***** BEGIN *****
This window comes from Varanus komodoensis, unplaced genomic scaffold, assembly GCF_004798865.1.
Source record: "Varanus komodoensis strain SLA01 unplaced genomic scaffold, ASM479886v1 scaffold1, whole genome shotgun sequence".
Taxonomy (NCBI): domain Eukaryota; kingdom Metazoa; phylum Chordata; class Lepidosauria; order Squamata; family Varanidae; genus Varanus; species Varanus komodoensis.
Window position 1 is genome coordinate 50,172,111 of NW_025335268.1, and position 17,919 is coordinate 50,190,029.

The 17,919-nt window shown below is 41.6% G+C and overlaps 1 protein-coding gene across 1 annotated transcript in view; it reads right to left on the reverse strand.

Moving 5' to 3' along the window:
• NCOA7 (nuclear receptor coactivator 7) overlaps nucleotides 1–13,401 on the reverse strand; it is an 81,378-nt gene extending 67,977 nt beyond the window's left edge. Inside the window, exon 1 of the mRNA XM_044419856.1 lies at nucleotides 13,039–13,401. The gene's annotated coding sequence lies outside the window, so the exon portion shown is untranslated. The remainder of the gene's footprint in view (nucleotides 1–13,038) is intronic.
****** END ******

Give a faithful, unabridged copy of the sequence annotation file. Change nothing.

This window comes from Varanus komodoensis, unplaced genomic scaffold, assembly GCF_004798865.1.
Source record: "Varanus komodoensis strain SLA01 unplaced genomic scaffold, ASM479886v1 scaffold1, whole genome shotgun sequence".
Taxonomy (NCBI): domain Eukaryota; kingdom Metazoa; phylum Chordata; class Lepidosauria; order Squamata; family Varanidae; genus Varanus; species Varanus komodoensis.
Window position 1 is genome coordinate 50,172,111 of NW_025335268.1, and position 17,919 is coordinate 50,190,029.

The 17,919-nt window shown below is 41.6% G+C and overlaps 1 protein-coding gene across 1 annotated transcript in view; it reads right to left on the reverse strand.

Moving 5' to 3' along the window:
• NCOA7 (nuclear receptor coactivator 7) overlaps nucleotides 1–13,401 on the reverse strand; it is an 81,378-nt gene extending 67,977 nt beyond the window's left edge. Inside the window, exon 1 of the mRNA XM_044419856.1 lies at nucleotides 13,039–13,401. The gene's annotated coding sequence lies outside the window, so the exon portion shown is untranslated. The remainder of the gene's footprint in view (nucleotides 1–13,038) is intronic.